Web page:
Mr. Just One Minute shares my incredulity at the Obama Afghanistan decision making “process.” Using a WaPo piece as his jumping-off point, McGuire writes acerbically:
Obama had a strategy review in March, with a suggestion that some issues would be deferred until after the Afghan election in August. Now October is winding down and the Community Organizer-in-Chief wants charts and maps of the various communities to be organized and estimates of the number of activists troops required to do so.
I am not so bold as to suggest that the Afghanistan problem is even harder than getting the asbestos out of Altgeld Gardens. But it seems awfully late in the process for Obama to be operating at this level of detail. If we settled on a counterinsurgency strategy in March, surely it occurred to people at the time that we ought to have a review of our prospective local partners.
Please tell me that it has not just dawned on Obama in late October that we will be working with “Afghanistan’s provincial governors, tribal leaders and local militias as potentially more effective partners” that the Karzai government in Kabul – working with the locals was a basic part of the successful surge in Iraq and had to have been a basic part of the strategy in Afghanistan.
Either Obama has known of these partnerships for months but is no longer confident delegating that level of detail down the chain of command (troubling), or this is news to Obama (terrifying). Obama is not stupid, so I am guessing this means he has lost confidence in his generals. That’s Kennedyesque! (Always a good thing for Dems.) Another possibility is that Obama is deeply unsettled about what to do and is flailing about and micromanaging as an alternative to making a decision.
And criticism is not just for bitter right-wingers any more! (Hi, rtyb;-) Anthony Zinni (a noted Bush basher) publicly chided Obama for going all Hamlet. Michael Crowley of The New Republic also expresses angst. And I could go on.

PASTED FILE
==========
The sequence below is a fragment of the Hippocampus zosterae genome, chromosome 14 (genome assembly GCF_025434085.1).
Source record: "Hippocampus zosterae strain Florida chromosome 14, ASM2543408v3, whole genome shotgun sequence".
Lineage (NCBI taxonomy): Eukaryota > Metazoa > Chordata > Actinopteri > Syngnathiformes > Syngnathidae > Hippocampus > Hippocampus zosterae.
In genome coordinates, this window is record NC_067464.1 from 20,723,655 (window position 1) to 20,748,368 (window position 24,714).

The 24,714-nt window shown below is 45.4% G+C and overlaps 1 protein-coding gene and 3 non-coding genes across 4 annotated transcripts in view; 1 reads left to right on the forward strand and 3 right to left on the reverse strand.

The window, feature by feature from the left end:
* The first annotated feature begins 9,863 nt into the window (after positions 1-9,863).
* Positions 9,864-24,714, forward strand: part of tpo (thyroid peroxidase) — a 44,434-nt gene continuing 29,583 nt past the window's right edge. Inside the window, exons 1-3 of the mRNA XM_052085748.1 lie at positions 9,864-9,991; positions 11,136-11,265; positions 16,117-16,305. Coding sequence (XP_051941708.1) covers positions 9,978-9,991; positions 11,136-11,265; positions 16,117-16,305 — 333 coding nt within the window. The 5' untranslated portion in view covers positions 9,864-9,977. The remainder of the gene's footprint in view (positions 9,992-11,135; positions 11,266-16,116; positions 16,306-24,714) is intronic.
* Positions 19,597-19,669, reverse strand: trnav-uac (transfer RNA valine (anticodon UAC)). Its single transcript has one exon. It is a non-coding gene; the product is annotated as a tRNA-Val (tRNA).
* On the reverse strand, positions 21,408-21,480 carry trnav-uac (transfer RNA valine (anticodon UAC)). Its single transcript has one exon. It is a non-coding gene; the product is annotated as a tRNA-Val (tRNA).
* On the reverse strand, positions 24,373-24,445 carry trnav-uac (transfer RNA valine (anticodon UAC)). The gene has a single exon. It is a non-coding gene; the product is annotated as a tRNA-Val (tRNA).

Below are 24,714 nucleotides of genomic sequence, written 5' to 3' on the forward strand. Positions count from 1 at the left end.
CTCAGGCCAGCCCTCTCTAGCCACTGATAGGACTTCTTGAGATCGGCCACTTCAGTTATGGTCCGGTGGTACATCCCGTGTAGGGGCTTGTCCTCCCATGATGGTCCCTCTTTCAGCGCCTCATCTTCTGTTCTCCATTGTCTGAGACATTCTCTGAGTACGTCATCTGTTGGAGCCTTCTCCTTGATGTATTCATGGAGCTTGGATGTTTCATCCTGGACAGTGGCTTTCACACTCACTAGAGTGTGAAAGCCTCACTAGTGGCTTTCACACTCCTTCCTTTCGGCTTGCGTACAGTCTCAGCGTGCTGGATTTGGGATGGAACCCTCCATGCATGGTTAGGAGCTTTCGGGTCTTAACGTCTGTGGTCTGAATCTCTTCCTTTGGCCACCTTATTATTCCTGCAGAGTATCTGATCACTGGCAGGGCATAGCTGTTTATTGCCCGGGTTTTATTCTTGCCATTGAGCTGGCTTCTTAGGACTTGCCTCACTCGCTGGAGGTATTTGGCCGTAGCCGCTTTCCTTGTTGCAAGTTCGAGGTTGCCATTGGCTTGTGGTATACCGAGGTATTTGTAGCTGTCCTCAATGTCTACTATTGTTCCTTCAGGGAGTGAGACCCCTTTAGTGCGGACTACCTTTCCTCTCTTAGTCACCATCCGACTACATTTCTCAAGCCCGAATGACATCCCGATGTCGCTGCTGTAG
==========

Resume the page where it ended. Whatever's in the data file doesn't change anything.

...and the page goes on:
Delaying a decision makes sense when new information is likely to arrive. That doesn’t appear to be the case here, and delaying a decision involves many costs, not least to Obama’s credibility and reputation.
My fear is that Obama will choose the moderate course, denying the McCrystal troop request, but maintaining a sizable force in country. As Admiral Fisher said, “moderation in war is imbecility.” (This statement is also attributed to Macaulay.) It’s the kind of approach that nearly turned Iraq into a complete catastrophe before it was cast away and replaced with the Surge. The status quo leaves the initiative in the hands of the Taliban.
Some have asked, OK, smart guy, what would you do? (Hi again, r). I would take the initiative and go large now. There is no guarantee that it will work, but there is a sufficiently large probability that it will to make it worthwhile to try. If it does work–great. If it doesn’t, we’ll know pretty quickly and can reverse course later. Moreover, it must be remembered that there is a symbiotic relationship between what we do in Afghanistan and what Pakistan does. The Pakistanis have become more aggressive, and are likely to be emboldened further if we take a more aggressive posture. That’s a force multiplier. The situation in Afghanistan started to deteriorate when Pakistan tried to reach an accommodation with the Taliban. The situation in Afghanistan will improve in large part if Pakistan continues to press in the Tribal Territories. There is no way in hell the will do that if we take the moderate course, not to mention if we bug out. Given that potential for positive feedback from a more aggressive US posture, I think it is worth running the risk of following the McCrystal approach.